Accessing the website, you can see the map of the air traffic in the real time. To find the information about the specific flight, you can:
- Use the search tab and install filters (some are available with the paid account only):
- Find a specific airport (via Search or clicking on it on the map) and get the information about the flights to and from it. The airport filter can be used (incoming or departing flights can be selected, or both).
- The cursor hovering over the plane makes for the tail number popping up. When clicking on the plane, you will see the following data in the left part of the map:
The paid account provides for additional information:
Additional options include:
- tracking the route of the specific aircraft (click the icon in the lower left corner)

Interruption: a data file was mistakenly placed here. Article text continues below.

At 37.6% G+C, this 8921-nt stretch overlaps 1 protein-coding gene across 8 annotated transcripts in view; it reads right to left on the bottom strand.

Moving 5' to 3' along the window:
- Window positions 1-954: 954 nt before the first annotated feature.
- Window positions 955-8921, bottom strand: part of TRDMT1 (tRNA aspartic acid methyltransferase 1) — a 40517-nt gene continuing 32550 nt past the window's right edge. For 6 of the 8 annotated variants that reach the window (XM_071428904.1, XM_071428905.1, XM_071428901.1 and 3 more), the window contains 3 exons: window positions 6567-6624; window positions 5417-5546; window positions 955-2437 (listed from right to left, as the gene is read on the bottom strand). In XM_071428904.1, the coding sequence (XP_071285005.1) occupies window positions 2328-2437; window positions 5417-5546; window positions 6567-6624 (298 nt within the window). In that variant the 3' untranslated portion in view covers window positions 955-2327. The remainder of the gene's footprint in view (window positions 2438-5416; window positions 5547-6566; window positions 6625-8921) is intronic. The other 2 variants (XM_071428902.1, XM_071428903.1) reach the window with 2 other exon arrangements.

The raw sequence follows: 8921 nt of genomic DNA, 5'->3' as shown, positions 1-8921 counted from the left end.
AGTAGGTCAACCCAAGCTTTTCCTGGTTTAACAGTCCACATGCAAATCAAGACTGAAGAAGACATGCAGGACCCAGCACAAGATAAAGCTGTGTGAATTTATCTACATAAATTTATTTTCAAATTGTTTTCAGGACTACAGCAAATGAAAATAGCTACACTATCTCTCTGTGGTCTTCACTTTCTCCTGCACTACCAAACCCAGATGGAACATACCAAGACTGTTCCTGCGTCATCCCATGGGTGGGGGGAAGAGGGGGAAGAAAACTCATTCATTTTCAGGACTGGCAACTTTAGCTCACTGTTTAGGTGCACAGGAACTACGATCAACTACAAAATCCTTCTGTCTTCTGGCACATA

- the record of the aircraft movement can be viewed (up to one week for free account, up to one year for the paid account). Date, time, and speed of record must be set
watch the plane flight in 3D (currently available as the beta option)
- for the paid account: e-mail notifications / push SMS can be set
The map can be viewed in different modes and adjusted by the following parameters:
Pressing on the gear on the right you can access the map settings:
The paid account enables additional map options:
Additional setting options (for the paid account) include:
Track my airplane on FR24 – geography and airlines
Currently, the flight radar service tracks more than 32505 aircraft of different type arriving and departing from 8675 airports located in 190 countries. That makes for 960 airlines from all over the world embraced.